Late Friday, new details about the ongoing Knoedler Gallery scandal emerged, in the form of another lawsuit by a collector who claims to have been sold a forged Willem de Kooning painting. It is the third such lawsuit filed against the gallery in recent months. The interesting part about the case, brought by Irving Place Capital CEO and former Bear Stearns senior managing director John D. Howard, is that the plaintiff alleges forgery on the basis that Knoedler profited too much from the sale, therefore the work couldn’t be authentic. According to the filing, Knoedler paid $750,000 for the 1950’s de Kooning in 2007, then flipped it just days later. Howard bought it from the gallery for $4 million.
Howard’s attorneys from Lynn Cahill LLP wrote in the legal papers “No genuine work of art by de Kooning with a $4 million retail sale value could be purchased in good faith for $750,000,” according to the New York Times. Glafira Rosales, a little-known Long Island dealer who allegedly supplied Knoedler’s president, Ann Freedman, with the forged works, is also named as a defendant in the suit. Rosales is also being investigated by the FBI for selling forged paintings, although she denies having any knowledge that the paintings she was selling were forged.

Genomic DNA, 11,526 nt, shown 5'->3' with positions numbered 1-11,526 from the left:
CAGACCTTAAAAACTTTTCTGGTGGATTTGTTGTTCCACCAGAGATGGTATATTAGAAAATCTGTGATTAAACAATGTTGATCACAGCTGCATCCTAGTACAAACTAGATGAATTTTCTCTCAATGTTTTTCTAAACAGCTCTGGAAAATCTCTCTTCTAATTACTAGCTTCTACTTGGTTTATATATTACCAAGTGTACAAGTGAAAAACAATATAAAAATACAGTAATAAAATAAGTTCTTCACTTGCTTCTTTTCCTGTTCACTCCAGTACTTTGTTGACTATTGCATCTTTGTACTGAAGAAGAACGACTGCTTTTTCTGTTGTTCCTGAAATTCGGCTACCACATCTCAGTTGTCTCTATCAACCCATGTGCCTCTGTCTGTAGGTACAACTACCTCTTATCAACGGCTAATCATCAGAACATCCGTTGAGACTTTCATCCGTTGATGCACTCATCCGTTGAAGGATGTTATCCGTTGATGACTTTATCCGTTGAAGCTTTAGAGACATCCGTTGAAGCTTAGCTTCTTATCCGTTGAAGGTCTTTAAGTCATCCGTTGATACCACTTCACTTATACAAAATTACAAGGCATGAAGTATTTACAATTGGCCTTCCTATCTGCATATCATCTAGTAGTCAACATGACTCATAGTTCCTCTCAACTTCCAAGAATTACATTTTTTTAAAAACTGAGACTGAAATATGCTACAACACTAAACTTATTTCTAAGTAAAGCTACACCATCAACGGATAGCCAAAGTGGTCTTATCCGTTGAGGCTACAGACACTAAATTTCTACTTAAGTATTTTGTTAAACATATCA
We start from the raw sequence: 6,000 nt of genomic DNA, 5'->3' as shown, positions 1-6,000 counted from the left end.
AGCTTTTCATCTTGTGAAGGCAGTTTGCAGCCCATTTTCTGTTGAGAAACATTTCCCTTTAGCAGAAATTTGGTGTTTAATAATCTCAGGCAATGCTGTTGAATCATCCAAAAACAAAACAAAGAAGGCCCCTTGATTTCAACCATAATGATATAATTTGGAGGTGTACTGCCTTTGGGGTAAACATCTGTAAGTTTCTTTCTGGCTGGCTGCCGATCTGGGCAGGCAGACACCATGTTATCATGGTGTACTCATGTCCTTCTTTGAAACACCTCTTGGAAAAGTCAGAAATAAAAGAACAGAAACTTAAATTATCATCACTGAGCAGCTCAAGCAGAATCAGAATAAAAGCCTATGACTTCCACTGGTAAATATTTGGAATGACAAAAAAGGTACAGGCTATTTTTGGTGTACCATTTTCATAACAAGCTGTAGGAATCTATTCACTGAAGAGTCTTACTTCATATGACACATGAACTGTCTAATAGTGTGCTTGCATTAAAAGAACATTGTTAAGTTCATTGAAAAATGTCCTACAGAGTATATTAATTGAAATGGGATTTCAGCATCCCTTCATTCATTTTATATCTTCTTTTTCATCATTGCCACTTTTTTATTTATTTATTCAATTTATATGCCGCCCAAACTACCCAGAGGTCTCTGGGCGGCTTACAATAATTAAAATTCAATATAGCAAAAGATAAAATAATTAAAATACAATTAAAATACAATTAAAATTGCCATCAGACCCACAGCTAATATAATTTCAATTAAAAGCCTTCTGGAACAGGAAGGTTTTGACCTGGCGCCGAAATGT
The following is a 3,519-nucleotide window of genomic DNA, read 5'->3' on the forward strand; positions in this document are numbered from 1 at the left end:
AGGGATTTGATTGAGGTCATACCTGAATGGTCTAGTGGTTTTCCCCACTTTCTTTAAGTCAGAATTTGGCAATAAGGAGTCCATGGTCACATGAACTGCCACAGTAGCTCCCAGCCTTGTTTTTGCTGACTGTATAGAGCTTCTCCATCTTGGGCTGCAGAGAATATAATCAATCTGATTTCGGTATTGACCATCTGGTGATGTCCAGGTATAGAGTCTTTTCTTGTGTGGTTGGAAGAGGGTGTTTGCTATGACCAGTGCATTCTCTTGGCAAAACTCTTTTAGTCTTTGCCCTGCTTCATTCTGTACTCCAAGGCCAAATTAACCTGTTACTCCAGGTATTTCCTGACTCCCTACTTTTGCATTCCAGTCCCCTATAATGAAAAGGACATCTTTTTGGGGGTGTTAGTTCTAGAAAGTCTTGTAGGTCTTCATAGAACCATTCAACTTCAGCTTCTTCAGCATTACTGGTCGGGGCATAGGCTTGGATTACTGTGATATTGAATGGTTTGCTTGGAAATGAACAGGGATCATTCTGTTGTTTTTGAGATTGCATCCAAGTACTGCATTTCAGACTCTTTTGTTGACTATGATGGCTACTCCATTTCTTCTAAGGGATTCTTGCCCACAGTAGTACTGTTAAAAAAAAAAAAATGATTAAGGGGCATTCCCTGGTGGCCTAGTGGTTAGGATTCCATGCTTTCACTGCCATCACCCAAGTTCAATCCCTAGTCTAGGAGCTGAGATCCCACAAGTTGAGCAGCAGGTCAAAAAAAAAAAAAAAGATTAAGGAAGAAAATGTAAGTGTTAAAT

Freedman’s lawyer, for his part, was adamant that Howard has no case. “This is a copycat case which, like its predecessors, has no possibility of success,” he told the Times.
— Shane Ferro